This change in sharpness is gradual rather than abrupt; there is a zone in front of and behind the exact point of focus where the actual difference in sharpness is too small for the human eye to see. The extent of this zone of sharp focus is called the depth of field. It depends on the lens aperture, the focal length of the lens, and the distance between camera and subject. At a given distance from camera to subject, the smaller the aperture and the smaller the focal length, the greater will be the depth of field. For example, with a 135mm lens set at f/11 and focused on a subject 30 feet (10 meters) away, the depth of field is approximately 26.5 to 34.7 feet (7.9 to 10.4 meters). With a 50mm lens at the same focus and aperture setting, the depth of field is 15 feet (4.5 meters) to infinity. At larger apertures the depth of field for both the 135mm and the 50mm lenses would be shallower, but it would still be relatively [sic] larger for the 50mm lens than for the 135mm lens. In addition, for a given aperture for a given lens, the depth of field narrows as the point of focus moves nearer to the lens.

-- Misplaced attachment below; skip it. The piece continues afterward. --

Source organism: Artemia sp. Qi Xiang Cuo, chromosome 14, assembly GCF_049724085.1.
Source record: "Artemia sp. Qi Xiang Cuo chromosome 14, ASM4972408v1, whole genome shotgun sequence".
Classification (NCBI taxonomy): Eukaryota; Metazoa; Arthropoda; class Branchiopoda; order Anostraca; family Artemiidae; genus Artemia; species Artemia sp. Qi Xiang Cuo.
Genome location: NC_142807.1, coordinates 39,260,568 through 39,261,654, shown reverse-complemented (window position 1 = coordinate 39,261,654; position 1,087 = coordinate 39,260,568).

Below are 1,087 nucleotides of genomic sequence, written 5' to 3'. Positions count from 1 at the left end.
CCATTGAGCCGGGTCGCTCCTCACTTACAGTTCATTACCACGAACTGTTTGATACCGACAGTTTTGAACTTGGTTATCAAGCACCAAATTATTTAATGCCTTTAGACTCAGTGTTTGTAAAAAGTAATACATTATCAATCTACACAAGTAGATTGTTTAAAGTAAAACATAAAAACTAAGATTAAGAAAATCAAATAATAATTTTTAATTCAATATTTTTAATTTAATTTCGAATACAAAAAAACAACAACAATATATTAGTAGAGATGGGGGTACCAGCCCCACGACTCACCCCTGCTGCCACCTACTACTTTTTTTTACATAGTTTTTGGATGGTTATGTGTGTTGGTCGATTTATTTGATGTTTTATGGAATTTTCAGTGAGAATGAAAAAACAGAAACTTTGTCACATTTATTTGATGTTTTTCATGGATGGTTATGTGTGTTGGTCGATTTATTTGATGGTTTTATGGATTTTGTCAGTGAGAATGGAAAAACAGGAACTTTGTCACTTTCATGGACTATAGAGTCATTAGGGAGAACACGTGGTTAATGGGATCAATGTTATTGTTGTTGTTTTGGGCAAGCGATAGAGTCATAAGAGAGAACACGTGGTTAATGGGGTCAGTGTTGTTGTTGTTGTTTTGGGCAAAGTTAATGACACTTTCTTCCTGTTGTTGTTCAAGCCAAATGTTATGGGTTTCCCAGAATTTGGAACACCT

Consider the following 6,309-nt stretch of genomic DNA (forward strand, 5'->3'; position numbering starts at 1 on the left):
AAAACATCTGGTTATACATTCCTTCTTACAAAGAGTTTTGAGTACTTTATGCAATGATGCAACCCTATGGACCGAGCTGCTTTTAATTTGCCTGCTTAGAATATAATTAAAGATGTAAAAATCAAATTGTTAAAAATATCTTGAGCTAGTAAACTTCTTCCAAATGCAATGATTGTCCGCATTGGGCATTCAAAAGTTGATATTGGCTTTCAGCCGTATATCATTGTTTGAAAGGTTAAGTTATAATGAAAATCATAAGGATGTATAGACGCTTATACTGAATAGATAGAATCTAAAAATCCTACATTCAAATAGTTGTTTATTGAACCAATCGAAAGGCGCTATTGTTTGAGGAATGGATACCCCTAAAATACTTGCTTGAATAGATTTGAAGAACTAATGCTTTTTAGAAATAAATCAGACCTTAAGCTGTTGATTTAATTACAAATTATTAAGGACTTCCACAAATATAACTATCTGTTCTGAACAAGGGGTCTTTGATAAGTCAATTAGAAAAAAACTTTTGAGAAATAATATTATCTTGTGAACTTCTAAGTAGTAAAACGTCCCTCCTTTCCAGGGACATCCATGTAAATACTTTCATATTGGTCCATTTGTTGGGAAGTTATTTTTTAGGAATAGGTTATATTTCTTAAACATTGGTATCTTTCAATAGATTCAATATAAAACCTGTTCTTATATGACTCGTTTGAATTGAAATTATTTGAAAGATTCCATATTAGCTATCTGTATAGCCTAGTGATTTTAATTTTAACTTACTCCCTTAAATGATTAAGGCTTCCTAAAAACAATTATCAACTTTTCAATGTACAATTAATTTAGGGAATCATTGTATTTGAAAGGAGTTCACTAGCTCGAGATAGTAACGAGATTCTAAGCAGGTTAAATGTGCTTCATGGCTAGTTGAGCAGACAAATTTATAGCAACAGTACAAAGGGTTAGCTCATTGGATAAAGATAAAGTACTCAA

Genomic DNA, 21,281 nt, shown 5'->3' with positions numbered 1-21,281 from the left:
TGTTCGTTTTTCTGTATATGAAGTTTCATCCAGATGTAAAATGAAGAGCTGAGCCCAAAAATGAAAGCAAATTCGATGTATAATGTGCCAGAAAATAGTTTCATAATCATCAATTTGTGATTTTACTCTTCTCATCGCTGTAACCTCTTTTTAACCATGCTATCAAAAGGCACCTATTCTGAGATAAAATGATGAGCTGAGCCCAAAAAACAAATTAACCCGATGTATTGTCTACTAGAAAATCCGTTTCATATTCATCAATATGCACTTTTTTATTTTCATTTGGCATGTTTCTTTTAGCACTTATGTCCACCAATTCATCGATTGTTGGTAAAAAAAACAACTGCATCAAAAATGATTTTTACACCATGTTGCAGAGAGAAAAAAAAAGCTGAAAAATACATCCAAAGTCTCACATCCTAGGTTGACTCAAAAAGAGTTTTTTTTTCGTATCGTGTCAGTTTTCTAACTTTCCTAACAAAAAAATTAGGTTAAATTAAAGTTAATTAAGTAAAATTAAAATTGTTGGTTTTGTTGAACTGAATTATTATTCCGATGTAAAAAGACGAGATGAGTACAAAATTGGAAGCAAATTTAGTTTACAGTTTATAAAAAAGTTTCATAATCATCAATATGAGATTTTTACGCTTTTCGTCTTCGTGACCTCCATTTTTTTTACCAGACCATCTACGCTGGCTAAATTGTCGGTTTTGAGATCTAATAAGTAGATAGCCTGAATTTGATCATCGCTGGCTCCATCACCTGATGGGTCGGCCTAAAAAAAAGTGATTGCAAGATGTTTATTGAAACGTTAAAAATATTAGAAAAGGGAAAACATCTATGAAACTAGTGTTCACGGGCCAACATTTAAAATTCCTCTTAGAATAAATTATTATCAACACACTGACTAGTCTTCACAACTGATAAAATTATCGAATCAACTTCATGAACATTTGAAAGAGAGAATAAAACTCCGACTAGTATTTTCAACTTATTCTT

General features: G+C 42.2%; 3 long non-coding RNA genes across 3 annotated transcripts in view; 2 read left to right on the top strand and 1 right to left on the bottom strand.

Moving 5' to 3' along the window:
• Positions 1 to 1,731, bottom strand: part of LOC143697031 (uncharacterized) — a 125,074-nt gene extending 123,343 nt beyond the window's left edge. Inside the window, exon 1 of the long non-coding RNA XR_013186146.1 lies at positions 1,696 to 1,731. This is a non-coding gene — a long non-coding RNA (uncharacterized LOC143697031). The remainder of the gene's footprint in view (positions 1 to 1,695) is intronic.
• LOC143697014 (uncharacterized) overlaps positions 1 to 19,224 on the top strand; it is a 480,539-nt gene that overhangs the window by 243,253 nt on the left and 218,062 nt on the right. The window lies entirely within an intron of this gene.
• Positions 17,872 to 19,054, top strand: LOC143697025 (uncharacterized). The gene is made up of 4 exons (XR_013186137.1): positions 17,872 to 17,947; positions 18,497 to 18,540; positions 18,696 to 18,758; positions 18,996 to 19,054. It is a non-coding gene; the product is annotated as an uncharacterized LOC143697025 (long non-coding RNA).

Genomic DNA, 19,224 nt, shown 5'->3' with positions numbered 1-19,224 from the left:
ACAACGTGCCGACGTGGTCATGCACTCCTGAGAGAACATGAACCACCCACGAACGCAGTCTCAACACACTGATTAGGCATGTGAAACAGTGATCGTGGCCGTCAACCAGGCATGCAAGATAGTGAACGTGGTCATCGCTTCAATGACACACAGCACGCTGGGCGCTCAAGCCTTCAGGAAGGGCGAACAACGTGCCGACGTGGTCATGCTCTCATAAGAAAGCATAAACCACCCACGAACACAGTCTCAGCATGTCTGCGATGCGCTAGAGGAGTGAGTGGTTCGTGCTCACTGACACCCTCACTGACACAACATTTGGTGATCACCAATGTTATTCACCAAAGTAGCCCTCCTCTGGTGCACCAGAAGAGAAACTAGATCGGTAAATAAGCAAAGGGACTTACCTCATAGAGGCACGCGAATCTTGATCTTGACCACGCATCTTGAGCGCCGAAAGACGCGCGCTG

Myron Matzkin, "Camera: 1. Still Cameras,"
Encyclopedia Americana, 1997 ed.
(Incidentally, there's something distinctly
dodgy about the figures for meters.)

More often than not, large depth of field is useful, but a shallow depth of field can be very effective for rendering fuzzy what would otherwise be distracting, and photographers use fast shutter speeds and strong "neutral density" filters to reduce light for this purpose.